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Rhapsody in Pink CrapemyrtleLagerstroemia indica 'Whit VIII' pp# 16616

  • Rhapsody in Pink Crapemyrtle shrub - Lagerstroemia indica Whit VIII pp#16616;
Rhapsody in Pink ® Crapemyrtle adds a distinct look to any yard. The soft pink summer flowers contrast nicely against the dark purple foliage. This upright crape myrtle is a fast growing tree growing up to three feet per year. The soft pink flowers continue throughout the summer from July to the first frost. The deer resistant plant makes a good stand alone plant or as part of the mixed border. Does best in moist or well drained soils. Height 10' to 12', Spread 12' to 15' (zones 7 to 9) Dr. Whitcomb's Crapemyrtle: Dr. Carl Whitcombs has been working with crapemyrtles for over 30 years. The breakthrough in plant breeding that has created more cold-hardy crapemyrtle cultivars and unique crapemyrtles such as the Red Rocket.

Hardiness Zones

The rhapsody in pink crapemyrtle can be expected to grow in Hardiness Zones 7–9. View Map

Tree Type

This is a flowering shrub, typically planted for its profusion of flowers.

Mature Size

The Rhapsody in Pink crapemyrtle grows to a height of 10–12' and a spread of 12–15' at maturity.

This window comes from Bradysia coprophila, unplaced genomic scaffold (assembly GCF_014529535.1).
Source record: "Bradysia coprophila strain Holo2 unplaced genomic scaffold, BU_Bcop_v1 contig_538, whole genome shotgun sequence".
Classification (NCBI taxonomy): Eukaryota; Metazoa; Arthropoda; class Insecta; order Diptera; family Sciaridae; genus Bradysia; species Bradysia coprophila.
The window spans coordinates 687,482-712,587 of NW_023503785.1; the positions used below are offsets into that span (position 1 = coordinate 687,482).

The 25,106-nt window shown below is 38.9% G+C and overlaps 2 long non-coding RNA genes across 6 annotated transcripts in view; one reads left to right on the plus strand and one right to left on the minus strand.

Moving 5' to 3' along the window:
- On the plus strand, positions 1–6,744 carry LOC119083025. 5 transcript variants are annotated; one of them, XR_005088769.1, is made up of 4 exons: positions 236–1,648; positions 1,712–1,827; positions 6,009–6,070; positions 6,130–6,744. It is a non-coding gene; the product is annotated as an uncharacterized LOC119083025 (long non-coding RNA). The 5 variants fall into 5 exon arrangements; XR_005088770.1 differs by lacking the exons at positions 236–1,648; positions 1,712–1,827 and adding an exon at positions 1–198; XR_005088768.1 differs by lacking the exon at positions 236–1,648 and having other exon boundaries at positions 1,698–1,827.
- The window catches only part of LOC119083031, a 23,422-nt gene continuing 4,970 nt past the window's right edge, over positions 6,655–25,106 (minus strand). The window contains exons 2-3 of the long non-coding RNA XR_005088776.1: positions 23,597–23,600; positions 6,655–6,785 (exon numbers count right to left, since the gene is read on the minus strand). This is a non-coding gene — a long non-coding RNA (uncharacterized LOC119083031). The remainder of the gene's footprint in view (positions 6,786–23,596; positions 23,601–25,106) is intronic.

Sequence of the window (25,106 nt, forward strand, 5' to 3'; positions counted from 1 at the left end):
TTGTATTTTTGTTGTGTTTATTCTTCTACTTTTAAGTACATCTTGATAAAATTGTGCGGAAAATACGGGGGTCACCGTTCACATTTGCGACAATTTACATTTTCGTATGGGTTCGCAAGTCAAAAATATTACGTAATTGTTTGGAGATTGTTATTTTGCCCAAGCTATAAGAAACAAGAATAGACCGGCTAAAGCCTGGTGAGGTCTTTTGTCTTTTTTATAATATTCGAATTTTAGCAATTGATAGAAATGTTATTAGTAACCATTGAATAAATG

Growth Speed Fast Growth Rate

This shrub grows at a fast rate, with height increases of more than 24" per year.

Sun Preference

Full sun is the ideal condition for this shrub, meaning it should get at least 6 hours of direct, unfiltered sunlight each day.

Soil Preference

This variety of crapemyrtle grows well in moist, well-drained soils. It is heat- and drought-tolerant and mildew-resistant.


This shrub:
  • Blooms from July to the first frost, producing large clusters of soft pink flowers that have wrinkled petals similar to crepe paper.
  • Grows up to 3' per year.
  • Features foliage that carries a dark purple hue on new growth.
  • Is deer- and mildew-resistant.
  • Works well as a specimen plant or as part of a mixed border.
  • Tolerates heat and drought, making it a water-wise choice.
  • Grows in a rounded shape.

Wildlife Value

This shrub attracts bees and provides bird habitat.


The crapemyrtle is called the "lilac of the South." The number of cultivars is enormous. Among these, the U.S. National Arboretum introductions are important for their disease resistance, good flowering, and ornamental bark. Thanks to his work with crapemyrtle breeding for most of his professional life, Dr. Carl Witcomb—researcher, author, and professor at the University of Florida and Oklahoma State University for 20 years—has patented cultivars that are hardy in Zone 6 and even on warmer sites in Zones 4 and 5.